If you're using Windows, here's how: double-click the Main icon, double-click the Control Panel icon, double-click the Printer icon, click the Add button, then double-click the printer's name.


On a sheet of paper, all the printing is too far to the left, or too far to the right, or too far up, or too far down.

You forgot to tell the computer about the paper's size, margins, and feed, or you misfed the paper into the printer.

Most computer software assumes the paper is 11 inches tall and 81/2 inches wide (or slightly wider, if the paper has holes in its sides). The software also assumes that you want 1-inch margins on all four sides (top, bottom, left, and right).

If you told the software you have a dot-matrix printer, the software usually assumes you're using pin-feed paper (which has holes in the side); it's also called continuous-feed paper . For ink-jet and laser printers, the software typically assumes you're using friction-feed paper instead (which has no holes).

If those assumptions are not correct, tell the software. For example, give a "margin", "page size", or "feed" command to your word-processing software.

If you make a mistake about how tall the sheet of paper is, the computer will try to print too many or too few lines per page. The result is creep : on the first page, the printing begins correctly; but on the second page the printing is slightly too low or too high, and on the third page the printing is even more off.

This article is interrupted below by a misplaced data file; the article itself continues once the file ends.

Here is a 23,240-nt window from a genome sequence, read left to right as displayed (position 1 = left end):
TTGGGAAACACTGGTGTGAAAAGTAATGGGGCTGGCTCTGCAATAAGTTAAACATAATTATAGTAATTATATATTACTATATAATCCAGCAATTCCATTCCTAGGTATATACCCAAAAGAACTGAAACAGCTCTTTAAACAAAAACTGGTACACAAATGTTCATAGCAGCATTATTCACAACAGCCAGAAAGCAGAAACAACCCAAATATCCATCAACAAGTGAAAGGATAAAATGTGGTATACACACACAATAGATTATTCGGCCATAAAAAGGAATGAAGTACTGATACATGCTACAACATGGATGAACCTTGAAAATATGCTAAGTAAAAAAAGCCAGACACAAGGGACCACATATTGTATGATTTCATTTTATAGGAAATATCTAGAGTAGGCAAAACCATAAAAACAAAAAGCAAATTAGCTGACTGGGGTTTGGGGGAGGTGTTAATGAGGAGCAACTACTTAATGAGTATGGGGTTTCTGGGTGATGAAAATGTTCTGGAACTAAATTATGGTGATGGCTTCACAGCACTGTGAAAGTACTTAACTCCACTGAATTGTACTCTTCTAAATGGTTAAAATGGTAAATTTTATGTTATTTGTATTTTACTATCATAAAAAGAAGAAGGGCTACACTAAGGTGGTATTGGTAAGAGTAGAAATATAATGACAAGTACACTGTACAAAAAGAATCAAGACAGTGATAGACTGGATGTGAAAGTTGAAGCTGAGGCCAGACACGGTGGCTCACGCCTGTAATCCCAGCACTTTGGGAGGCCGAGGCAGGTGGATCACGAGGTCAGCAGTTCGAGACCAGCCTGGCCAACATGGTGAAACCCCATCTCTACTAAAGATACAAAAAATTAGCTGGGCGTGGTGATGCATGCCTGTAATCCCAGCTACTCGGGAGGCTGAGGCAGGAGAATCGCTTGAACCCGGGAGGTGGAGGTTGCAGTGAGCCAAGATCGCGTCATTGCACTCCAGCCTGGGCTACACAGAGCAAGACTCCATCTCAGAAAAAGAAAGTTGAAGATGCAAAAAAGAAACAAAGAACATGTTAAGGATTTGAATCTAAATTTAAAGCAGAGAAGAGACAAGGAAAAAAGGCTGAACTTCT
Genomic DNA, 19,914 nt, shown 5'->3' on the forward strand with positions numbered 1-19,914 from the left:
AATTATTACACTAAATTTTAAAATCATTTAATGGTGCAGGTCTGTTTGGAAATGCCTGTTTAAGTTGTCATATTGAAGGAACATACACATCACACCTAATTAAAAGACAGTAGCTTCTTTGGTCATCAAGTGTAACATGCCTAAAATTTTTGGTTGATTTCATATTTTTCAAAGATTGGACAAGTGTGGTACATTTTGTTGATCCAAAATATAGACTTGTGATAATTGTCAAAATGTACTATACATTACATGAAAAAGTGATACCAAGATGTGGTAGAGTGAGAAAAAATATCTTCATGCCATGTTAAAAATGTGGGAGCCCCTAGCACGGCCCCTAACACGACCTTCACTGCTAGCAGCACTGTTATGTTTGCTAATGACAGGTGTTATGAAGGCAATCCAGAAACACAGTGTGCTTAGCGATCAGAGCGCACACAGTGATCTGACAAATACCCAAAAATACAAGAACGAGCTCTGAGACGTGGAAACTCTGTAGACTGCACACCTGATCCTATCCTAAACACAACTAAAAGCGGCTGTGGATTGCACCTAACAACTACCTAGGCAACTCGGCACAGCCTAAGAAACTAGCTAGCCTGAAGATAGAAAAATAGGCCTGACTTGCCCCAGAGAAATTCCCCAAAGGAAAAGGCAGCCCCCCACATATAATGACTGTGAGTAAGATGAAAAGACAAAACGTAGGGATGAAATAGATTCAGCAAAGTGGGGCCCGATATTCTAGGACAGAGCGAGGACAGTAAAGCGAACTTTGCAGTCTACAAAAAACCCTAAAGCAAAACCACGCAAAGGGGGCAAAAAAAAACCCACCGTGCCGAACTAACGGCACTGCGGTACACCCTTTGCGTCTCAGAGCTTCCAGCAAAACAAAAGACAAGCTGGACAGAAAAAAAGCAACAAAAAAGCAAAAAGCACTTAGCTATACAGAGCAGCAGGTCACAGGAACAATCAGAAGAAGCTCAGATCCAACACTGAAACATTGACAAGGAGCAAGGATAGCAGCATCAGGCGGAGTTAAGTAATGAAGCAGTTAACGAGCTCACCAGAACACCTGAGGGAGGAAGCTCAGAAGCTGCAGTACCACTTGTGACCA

To solve a creep problem, revise slightly what you tell the software about how tall the sheet of paper is. For example, if the printing is fine on the first page but an inch too low on the second page, tell the software that each sheet of paper is an inch shorte r.

On pin-feed paper, the printer can print all the way from the very top of the paper to the very bottom. On friction-feed paper, the printer cannot print at the sheet's very top or very bottom (since the rollers can't grab the paper securely enough while printing there). So on friction-feed paper, the printable area is smaller, as if the paper were shorter. Telling the software wrong info about feed has the same effect as telling the software wrong info about the paper's height: you get creep.

So to fix creep, revise what you tell the software about the paper's height or feed. If the software doesn't let you talk about the paper's feed, kill the creep by revising what you say about the paper's height.

If you're using a dot-matrix printer that can handle both kinds of paper (pin-feed and friction-feed), you'll solve most creep problems by choosing pin-feed paper.

If all printing is too far to the left (or right), adjust what you tell the software about the left and right margins; or if you're using pin-feed paper in a dot-matrix printer with movable tractors, slide the tractors to the left or right (after loosening them by flipping their levers). For example, if the printing is an inch too far to the right, slide the tractors an inch toward the right.

Insufficient memory

Here's the newest nuisance ever invented!

When you try to install or run a new program (such as a game), the computer says "Insufficient memory", even though you bought several megabytes of RAM.

Either the program requires even more megabytes of RAM than you bought, or too much of your RAM is being consumed by other purposes.

First, find out how much RAM the program requires. If you're lucky, the "Insufficient memory" message will include a comment about how much RAM you need. For further details about how much RAM you need, read the program's "System Requirements" notice, which appears on the side or back of the box that the program came in. For even more details about how much RAM you need, read the beginning of the program's instruction manual: just before it explains how to install the program, it explains the detailed "System Requirements".